The Met Police is increasingly concerned that so-called Islamic State’s foothold in Libya could become a springboard for terrorist attacks on the UK, as Frank Gardner reports.
Issues of mutual concern are propelling the leaders of the Roman Catholic and Russian Orthodox Churches towards dialogue, as Caroline Wyatt reports.
The BBC's director general Tony Hall is "effectively accountable to no-one", says a new report by a group of MPs.
London-based Glaswegian photographer Dougie Wallace spent four years documenting the black-and-yellow Premier Padmini taxis that have been a feature of Mumbai, India's financial capital, since the 1960s.
More students from white working class backgrounds are to be targeted in a university recruitment drive
Iran debates harassment after newsreader puts recording online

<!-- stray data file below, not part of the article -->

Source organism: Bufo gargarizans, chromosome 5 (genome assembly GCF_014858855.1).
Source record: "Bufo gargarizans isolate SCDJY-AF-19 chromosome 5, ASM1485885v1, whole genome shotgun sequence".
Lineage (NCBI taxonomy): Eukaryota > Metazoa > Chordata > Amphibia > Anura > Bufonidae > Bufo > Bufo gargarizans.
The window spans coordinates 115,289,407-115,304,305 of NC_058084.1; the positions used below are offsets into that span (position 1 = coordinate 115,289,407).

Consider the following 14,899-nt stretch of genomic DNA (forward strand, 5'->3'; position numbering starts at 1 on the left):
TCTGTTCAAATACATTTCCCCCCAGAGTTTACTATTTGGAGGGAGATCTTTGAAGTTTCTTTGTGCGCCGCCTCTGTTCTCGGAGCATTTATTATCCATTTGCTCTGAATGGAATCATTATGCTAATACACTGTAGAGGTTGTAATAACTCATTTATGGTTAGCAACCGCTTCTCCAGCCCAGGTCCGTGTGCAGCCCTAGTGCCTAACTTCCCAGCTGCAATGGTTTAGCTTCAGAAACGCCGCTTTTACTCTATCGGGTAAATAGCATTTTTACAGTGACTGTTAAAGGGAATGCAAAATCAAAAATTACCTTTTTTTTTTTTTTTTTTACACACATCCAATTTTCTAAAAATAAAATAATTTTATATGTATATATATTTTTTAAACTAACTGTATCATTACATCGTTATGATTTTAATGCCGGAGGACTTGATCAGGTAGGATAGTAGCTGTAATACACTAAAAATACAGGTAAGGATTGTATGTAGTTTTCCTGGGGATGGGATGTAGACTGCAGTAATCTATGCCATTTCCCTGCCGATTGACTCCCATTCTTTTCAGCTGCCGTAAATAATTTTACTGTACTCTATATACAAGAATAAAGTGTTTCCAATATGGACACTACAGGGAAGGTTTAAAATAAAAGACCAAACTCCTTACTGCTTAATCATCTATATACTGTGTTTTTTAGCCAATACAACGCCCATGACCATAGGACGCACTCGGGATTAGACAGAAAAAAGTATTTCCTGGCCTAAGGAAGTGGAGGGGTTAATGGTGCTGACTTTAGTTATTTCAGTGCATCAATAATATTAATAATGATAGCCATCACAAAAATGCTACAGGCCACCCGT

Sesame Street's Elmo explains why his neighbourhood seems to have gone upmarket.
The Cultural Revolution and the cult of the mango
Does the UK want different things from Europe?
The shy rare birds hunted as aphrodisiacs
The BBC talks to vendors in Mong Kok after clashes following an operation to clear unlicensed street food stalls.
The history of Thailand's current craze
Spending a year living a monastic life
Is it becoming harder for international firms to avoid tax?
The US city of Los Angeles, known as the homeless capital of America, is passing a $1.87bn (£1.29bn) plan to help get 40,000 people off the streets.
A senior Syrian rebel commander inside Aleppo tells the BBC that his fighters felt abandoned by countries such as Britain and the United States.
Jose Mourinho is the "perfect man" to help Man Utd compete with Pep Guardiola's Man City, says ex-Porto striker Benni McCarthy.
Pope Francis sends more than 1,000 priests on a global mission to forgive grave sins that normally only he, or a top Church official, may pardon.
The US raises concerns with Rwandan officials over reports suggesting it is involved in "destabilising activities" in neighbouring Burundi.
Music composed for feline friends